Interviews were held at homesteads and in offices in and around Ondangwa from January to March 2013. The reason why this study placed emphasis on the opinions of farmers was that it aimed to facilitate increased adoption of CA, thereby improving subsistence livelihoods. Only by listening to farmers describing their problems will it be possible to derive appropriate solutions to help improve their lives.

Through the interviews it was found that farmers held positive attitudes towards CA, and therefore, had the intention to adopt it. This was mostly because of easier weeding and better yields, even in drought years. Once people around a CA farmer saw the method in their field, they became interested and supportive of CA. Therefore, it was socially and culturally acceptable to do CA. Farmers found it easy to learn about CA and to implement it and they felt empowered by its results. As a whole, farmers had strong intentions to adopt CA.

However, the availability of tractors for ripping the land posed a problem. This prevented most farmers from adopting CA, even though they wanted to. Furthermore, farmers said that CA helped them to have enough food (and to sell some), improved their personal dignity, facilitated peace in the house and thereby enabled them to be proud farmers. These were important values and goals and by fulfilling them, CA gained support from farmers. Respondents also said that information on the method was easily obtained from CA projects and farmer meetings, the radio or established CA farmers.

Even though many said that CA was the only alternative to the old methods, it was assessed positively by seeing the improved yields in other people’s fields. Farmers often decided to try CA immediately upon hearing about its better yields but they adopted it in increments to limit their risks if the method should fail. Failure of CA was however not reported by farmers. Instead, their expectations of yields were generally exceeded. They also found no problems with implementing CA. Thus, they were very happy with the method and all wanted to continue or even expand the area under CA. Overall, farmers easily decided to adopt CA and were content with the method once they had done so.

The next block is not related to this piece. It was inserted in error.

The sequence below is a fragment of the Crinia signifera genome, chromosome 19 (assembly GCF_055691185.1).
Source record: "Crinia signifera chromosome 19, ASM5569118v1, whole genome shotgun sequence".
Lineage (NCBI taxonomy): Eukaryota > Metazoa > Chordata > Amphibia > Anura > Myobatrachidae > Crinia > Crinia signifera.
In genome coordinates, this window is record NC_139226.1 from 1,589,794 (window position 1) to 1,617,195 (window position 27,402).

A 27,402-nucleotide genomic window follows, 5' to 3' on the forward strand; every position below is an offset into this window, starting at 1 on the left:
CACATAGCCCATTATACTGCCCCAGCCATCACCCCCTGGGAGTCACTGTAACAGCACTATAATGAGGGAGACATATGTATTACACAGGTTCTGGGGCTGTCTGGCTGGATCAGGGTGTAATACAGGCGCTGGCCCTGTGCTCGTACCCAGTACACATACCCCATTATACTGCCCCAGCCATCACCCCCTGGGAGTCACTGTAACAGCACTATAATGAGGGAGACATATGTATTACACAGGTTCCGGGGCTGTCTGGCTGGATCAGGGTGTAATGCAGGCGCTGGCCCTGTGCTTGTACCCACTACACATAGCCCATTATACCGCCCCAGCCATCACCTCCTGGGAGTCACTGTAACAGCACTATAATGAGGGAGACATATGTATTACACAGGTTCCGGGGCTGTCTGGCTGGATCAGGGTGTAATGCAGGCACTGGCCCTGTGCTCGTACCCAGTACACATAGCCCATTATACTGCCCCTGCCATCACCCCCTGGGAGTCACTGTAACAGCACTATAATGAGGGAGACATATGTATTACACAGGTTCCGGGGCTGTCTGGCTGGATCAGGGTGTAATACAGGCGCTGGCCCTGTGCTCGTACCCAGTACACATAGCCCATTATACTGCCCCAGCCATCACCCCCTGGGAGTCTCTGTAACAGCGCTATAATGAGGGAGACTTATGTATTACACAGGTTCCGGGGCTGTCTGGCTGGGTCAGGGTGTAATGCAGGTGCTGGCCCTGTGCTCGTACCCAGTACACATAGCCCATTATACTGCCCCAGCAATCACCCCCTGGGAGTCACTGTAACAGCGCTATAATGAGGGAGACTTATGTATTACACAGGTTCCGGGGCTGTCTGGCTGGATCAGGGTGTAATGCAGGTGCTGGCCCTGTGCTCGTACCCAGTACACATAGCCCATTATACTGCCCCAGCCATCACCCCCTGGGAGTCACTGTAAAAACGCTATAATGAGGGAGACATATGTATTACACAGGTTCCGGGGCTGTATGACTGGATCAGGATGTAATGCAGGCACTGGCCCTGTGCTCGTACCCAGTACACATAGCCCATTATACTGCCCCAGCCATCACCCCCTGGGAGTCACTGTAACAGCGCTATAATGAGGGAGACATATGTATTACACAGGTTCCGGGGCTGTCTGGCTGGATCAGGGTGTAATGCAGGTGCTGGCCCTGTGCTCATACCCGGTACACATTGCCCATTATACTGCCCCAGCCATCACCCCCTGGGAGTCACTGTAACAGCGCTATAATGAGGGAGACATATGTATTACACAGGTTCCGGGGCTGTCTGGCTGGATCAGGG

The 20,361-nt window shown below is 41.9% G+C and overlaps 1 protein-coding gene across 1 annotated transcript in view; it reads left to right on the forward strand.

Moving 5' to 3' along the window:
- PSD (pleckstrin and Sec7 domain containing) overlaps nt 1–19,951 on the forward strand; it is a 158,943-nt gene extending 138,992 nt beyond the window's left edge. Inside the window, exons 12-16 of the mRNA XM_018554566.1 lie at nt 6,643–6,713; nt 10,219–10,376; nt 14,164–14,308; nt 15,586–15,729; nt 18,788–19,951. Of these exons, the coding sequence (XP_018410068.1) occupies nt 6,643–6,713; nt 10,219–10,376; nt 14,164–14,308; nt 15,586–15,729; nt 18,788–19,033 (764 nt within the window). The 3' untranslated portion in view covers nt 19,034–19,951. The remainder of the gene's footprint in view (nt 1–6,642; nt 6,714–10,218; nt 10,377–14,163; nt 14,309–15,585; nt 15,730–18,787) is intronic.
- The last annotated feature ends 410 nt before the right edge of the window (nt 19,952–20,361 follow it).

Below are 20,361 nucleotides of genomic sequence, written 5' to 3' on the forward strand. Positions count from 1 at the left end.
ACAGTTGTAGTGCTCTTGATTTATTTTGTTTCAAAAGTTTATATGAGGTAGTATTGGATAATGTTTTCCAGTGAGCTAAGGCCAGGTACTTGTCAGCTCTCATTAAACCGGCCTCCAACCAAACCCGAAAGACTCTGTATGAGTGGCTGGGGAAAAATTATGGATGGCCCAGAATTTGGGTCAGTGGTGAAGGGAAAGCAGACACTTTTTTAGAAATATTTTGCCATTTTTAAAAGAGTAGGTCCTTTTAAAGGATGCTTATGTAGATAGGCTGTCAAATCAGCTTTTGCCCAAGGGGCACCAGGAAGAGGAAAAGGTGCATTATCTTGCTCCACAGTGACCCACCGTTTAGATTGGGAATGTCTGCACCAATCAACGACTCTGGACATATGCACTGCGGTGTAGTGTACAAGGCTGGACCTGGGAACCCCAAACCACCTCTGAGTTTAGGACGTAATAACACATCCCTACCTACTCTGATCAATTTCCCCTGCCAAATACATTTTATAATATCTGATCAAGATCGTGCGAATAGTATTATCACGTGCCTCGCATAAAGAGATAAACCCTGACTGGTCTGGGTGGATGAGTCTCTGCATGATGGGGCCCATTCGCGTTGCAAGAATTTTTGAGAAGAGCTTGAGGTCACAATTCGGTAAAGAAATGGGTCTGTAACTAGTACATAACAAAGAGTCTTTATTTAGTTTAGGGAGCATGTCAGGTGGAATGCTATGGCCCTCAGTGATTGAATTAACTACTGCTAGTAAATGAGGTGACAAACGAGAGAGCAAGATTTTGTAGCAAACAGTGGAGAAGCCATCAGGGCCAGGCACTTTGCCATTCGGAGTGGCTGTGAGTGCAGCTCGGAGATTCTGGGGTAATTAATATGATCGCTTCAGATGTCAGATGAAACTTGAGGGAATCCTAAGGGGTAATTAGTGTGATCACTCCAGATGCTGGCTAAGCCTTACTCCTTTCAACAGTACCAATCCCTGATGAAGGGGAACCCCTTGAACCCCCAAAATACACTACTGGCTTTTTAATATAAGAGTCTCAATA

A large market for provision of ripping services by private tractor owners has been established to exist. New financing options from Kongalend (a financing institution) and the Agribank are becoming available to purchase tractors and rippers. If tractor owners and investors could be persuaded to buy ripping implements, they could help decrease the lack of ripping services and thereby boost the adoption of CA. Another factor helping adoption was the strong interest from farmers, as well as government support for the method. However, inefficiencies in the Ministry of Agriculture, Water and Forestry (MAWF) structure inhibit it from delivering ripping services. A lack of funds and support for extension officers and counsellors promoting CA is also hindering the government from successfully supporting CA.